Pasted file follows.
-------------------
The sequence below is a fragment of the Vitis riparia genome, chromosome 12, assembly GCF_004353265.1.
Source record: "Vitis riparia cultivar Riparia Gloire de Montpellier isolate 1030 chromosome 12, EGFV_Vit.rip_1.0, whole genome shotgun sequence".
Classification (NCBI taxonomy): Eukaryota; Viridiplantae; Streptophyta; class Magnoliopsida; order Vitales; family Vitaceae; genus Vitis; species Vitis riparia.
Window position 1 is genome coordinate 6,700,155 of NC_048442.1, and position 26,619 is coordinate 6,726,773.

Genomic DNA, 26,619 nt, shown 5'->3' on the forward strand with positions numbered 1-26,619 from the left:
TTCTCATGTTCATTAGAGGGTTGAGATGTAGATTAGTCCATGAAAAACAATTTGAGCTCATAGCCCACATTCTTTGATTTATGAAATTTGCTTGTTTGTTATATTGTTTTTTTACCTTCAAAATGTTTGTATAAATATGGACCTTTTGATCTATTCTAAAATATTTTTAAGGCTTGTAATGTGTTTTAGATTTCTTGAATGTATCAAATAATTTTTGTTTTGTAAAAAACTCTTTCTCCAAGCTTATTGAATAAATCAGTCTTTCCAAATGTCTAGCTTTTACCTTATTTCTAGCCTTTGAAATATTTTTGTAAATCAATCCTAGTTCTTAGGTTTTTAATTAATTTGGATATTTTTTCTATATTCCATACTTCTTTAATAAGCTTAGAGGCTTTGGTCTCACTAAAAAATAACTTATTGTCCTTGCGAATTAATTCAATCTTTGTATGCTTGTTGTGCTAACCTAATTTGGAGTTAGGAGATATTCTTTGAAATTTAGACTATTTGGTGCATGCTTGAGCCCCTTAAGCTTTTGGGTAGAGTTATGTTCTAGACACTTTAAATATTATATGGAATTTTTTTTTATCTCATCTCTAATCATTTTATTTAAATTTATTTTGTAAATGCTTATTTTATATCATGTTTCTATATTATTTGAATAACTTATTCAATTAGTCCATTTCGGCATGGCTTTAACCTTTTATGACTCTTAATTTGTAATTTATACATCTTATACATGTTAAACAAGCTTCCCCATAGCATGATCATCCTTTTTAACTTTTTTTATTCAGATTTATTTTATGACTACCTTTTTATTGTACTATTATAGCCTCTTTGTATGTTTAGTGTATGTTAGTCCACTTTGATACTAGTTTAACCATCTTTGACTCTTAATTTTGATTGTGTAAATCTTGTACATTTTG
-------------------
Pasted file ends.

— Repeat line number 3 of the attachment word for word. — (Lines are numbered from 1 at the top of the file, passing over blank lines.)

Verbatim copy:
Classification (NCBI taxonomy): Eukaryota; Viridiplantae; Streptophyta; class Magnoliopsida; order Vitales; family Vitaceae; genus Vitis; species Vitis riparia.